Bang for Buck Calculations for Financing a Home Renovation Project
Financing a Home Renovation Project Is More Effective When You Know Where Your Money Will Go. These Bang for Buck Numbers Can Help You Plan Ahead Accurately.
Financing a Home Renovation Project
One of the easiest ways to think about financing a home renovation project is in terms of the average cost for various popular renovations in your region. The most popular renovations will vary depending on where you live, and investing in a new sunroom might be a better renovation than a new master bedroom for your home, but if you can get an idea of how much these projects will cost, you can at least start to put an estimate together in your head so you can evaluate your financing options and decide how much of a home loan refinancing burden you can afford to take on.
The kitchen is one of the most popular areas to renovate in a home because homeowners get some much value from it and it translates very well to increased home value. Before you get into any specifics, the low-end, average cost of a kitchen renovation is around $40,000. But many common, new kitchens cost closer to $55,000 or $60,000. This is the price tag for a major, mid-range kitchen remodel, which generally includes new floors, countertops, cabinetry, appliances, lighting, minor structural work like moving an oven, and maybe a new center island. A bigger or smaller kitchen will obviously influence the price, as will living in a super-urban city or extremely remote location where labor and transportation costs make everything more complicated and expensive.
The appliances represent a big chunk, from $6,000 to $10,000 for a new range stove, oven, energy-efficient fridge, dishwasher, and microwave. Cabinetry and hardware like handles and faucets represent another 30% of most projects, at around $15,00 to $22,000 for an average kitchen, assuming semi-custom cabinets. Design fees and installation are the final large sum reaching around 20% depending on labor costs in your region. Floors, countertops, lighting, walls and ceilings, repainting, and updating doors and windows to match each represent another five-to-ten percent of the bill.
A mid-range bathroom remodel is much less expensive, coming in at just under $16,000 on average, according to Remodeling magazine’s yearly report from 2012. But it can be similarly high-impact because the bathroom is another place people spend a lot of time getting ready for their day and for bed, and because home buyers always look at bathrooms to see if they are nice, neat, efficient, and clean. This cost goes up for master bathrooms because they are bigger than the average bathroom, but not by much.
With a bathroom remodel, the major changes you should consider are new flooring, new tiling and a new tub or new tile flooring for the shower, replacing the sink and adding a second if it’s a master bathroom, replacing any subsurface wood or molding that has rotted, and lighting. Because of all the water involved and the importance of proper sealing around the shower, toilet, and sinks, you need to be sure you get professionals for these jobs, meaning labor often costs up to 20% of the final price by itself. But it’s worth it to spend $2,000 or more for hours of a few pros’ time to ensure you don’t have to replace damaged flooring later. The other major cost is hardware. Tubs can cost anywhere from a few hundred to thousands of dollars, and the same goes for toilets. New vanities also vary, so in total, the tub, shower hardware, toilet, sink, and countertop shouldn’t represent more than 45% of your bathroom remodel budget, less if you have to pay more to redo plumbing because you’re moving the toilet or something.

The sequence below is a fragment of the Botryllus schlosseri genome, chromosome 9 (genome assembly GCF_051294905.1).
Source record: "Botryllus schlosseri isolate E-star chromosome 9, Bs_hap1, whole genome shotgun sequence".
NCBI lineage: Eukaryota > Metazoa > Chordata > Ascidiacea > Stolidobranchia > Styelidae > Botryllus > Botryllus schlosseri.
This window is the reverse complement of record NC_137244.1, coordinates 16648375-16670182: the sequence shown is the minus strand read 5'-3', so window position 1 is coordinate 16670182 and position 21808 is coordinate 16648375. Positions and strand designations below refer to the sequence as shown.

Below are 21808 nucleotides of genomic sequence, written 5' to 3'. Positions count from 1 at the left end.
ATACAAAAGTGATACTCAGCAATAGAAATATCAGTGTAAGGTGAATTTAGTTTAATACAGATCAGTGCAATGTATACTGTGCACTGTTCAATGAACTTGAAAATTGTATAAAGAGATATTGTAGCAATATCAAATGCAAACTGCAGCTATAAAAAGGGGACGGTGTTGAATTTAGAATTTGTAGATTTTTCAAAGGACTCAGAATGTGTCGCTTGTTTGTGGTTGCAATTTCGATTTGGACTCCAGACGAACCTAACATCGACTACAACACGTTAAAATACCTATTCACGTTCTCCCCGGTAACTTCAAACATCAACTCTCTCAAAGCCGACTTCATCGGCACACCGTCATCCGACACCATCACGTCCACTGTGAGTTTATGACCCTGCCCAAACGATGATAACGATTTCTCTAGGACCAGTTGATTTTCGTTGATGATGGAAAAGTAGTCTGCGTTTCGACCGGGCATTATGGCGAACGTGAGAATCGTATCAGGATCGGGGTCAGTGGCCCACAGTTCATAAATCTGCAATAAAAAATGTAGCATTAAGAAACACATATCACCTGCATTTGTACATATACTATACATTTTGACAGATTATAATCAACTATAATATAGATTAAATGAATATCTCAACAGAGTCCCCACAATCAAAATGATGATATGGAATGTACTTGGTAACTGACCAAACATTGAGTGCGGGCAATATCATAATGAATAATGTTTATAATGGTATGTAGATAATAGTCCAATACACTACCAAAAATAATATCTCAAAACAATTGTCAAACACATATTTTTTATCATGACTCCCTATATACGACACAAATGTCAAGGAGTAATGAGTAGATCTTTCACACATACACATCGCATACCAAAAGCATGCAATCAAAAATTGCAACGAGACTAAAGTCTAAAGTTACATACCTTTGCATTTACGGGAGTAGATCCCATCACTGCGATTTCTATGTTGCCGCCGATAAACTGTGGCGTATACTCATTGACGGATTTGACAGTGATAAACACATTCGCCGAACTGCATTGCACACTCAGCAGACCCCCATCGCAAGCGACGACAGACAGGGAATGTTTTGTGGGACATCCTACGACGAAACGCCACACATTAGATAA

In much of the country, the basement can become an entirely new room, perfect for an extra bedroom, playroom for the kids, playroom for the adults, or combination utility room with storage. You might not always think of this reno, but it’s on the higher end of value for money, which is what you need to make financing a home renovation project worthwhile. But it’s often expensive, especially if the current basement is just a dingy cement-floored room with one window and the smell of mold. The national average is nearly that of a full kitchen at around $40,000, but the average return on this renovation is nearly 80% nationally, making it one of the most reliable projects.
However, the range on basement costs is large precisely because so many different types of renovations are attempted. An average 600-square-foot basement remodel will still have a lot of costs that you don’t necessarily face in other rooms. For example, finishing the walls and ceiling with insulation, putting in a few new doors, and putting in insulated flooring costs a total of over $6,000 just for materials in most places. Improved electrical wiring and hardware is another few thousand dollars for labor – the materials are relatively inexpensive. Once the room itself is “finished” with normal looking walls and effective lighting and heating, you still have to put in the entertainment elements, storage, or whatever else is necessary to get the room ready for the intended function. And if you want to add a bathroom, that’s a minimum of $10,000 if you’re lucky enough to be able to line it up below an existing bathroom to keep plumbing costs down.
These popular, high-value home renovations are a great benchmark to begin thinking about financing your home renovation project. Use them and some estimates from local suppliers and contractors to ballpark your plans and start the adjustment process necessary to find the right balance of achieving your renovation goals and staying within a reasonable, manageable budget in terms of future refinance payments.